Extended Your Reach @ PSLA 2016
I just wrapped up an exciting weekend with some amazing Pennsylvania librarians at the Pennsylvania School Librarians Association annual conference. This conference is always held at the “sweetest place on Earth” – Hershey, Pennsylvania. Fortunately for me, this is also the town in which I teach, so I had very little traveling to do.
I currently serve on the Board of Directors for PSLA, so my conference began with a Board Meeting. Meanwhile, other attendees had the fortune of attending a pre-conference workshop learning about the new state evaluation system and how librarians can/should be evaluated. (There is so much debate on this topic and I’m still working out my personal opinion on the issue). So often teacher-librarians are pushed into professional development offerings that target classroom teachers, we sometimes get lost in the mix. And while we most certainly ARE teachers and a lot of the information is beneficial, it’s nice to have a dedicated professional development for our unique role. Many librarians look to PSLA to fulfill that need.
Then we headed to dinner and our keynote speaker, Richard Byrne. Richard spoke on “Leading Students in a Hyper Connected World” and he was kind enough to share his presentation on his blog, FreeTech4Teachers. Nothing is better than a speaker with a sense of humor. Particularly after a long day of learning.
He really had the crowd rolling when he shared this clip from The Office.
I had followed his blog prior to see him speak, and I’m confident he just gained a few hundred more after his keynote.
Friday morning was kicked off with the Awards Breakfast. This is one of my favorite events in the entire conference because I get to see so many hard working individuals be recognized.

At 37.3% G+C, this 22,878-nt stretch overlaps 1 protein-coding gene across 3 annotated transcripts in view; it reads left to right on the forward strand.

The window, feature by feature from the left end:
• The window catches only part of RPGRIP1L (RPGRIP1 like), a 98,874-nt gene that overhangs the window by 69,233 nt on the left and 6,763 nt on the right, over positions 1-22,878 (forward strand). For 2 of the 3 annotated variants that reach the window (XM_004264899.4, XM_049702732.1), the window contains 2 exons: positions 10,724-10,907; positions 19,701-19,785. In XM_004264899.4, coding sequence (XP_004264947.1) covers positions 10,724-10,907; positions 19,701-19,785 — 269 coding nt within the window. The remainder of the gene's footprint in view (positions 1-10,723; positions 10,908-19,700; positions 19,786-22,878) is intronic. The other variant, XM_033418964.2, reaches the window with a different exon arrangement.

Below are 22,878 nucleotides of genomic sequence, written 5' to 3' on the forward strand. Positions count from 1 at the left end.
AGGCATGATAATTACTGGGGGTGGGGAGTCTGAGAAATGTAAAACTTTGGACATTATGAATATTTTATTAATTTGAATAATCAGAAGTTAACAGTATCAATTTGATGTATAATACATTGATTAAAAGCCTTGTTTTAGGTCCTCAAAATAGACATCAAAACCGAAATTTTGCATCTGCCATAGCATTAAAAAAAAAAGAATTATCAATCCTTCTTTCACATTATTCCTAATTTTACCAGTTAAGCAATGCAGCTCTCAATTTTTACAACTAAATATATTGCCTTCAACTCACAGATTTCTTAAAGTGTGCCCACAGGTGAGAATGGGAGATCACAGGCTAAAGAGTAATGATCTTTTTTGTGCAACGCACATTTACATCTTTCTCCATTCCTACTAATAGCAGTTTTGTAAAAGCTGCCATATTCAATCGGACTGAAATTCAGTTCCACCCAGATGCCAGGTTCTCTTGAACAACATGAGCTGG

We also heard from Jerry Spinelli and Alan Grantz who were PA Young Readers Choice recipients in 2015. (Soo awesome!!)
The best and worst part about conferences is choosing sessions. I love the ability to choose sessions that interest me, but find it SO frustrating when so many awesome sessions are occurring at the same time. PSLA 2016 was no exception.
PSLA used this awesome tool called Sched to post the sessions online. You could create an account and make your own schedule. I love it! You can still see the schedule of events here. You can even upload session handouts straight to the app. I loved it.
I presented with some of my best friends (also colleagues) on Blended Professional Learning. You can see our slides here.
After the last session, I grabbed a bite to eat and geared up for the Unconference!
We did the Unconference “Learning Commons” style where we organized according to our interests. You can see the spreadsheet here. There was some amazing discussion on eBooks, makerspaces, coding! (Unconferences are another love/hate relationship. I want to be at EVERY table at the same time).
Along the way, librarian’s shared their “Library Wins” which was so empowering.
After the discussions, we moved to the Smackdown. During the Smackdown, librarians share their favorite tools or bring up a topic they’d like to discuss.
Saturday was an easy day with breakfast, our author keynote by Jacqueline Davies, and one final session.
The end of the conference is always bittersweet. You’re so exhausted so you’re happy, but you’re sad that you may not see some of these people for an entire YEAR! (What was life before social media?)
I am so happy to have been a part of the conference. I am also thankful that the conference ended on a Saturday giving me an entire Sunday to get re-energized for the week ahead.
As much as I love attending national conferences like ISTE, AASL, and FETC, there is so much power in your local organization. It’s like a little family. We support each other, we encourage each other, we console each other. I remember my very first time I attended PSLA – I was in my junior year as an undergrad. Since then, my family has grown tremendously with new librarians, but the old faces stay around – supporting, encouraging, and consoling. Regardless of whether they just retired or retired a decade ago – they’re love and passion for school libraries is contagious.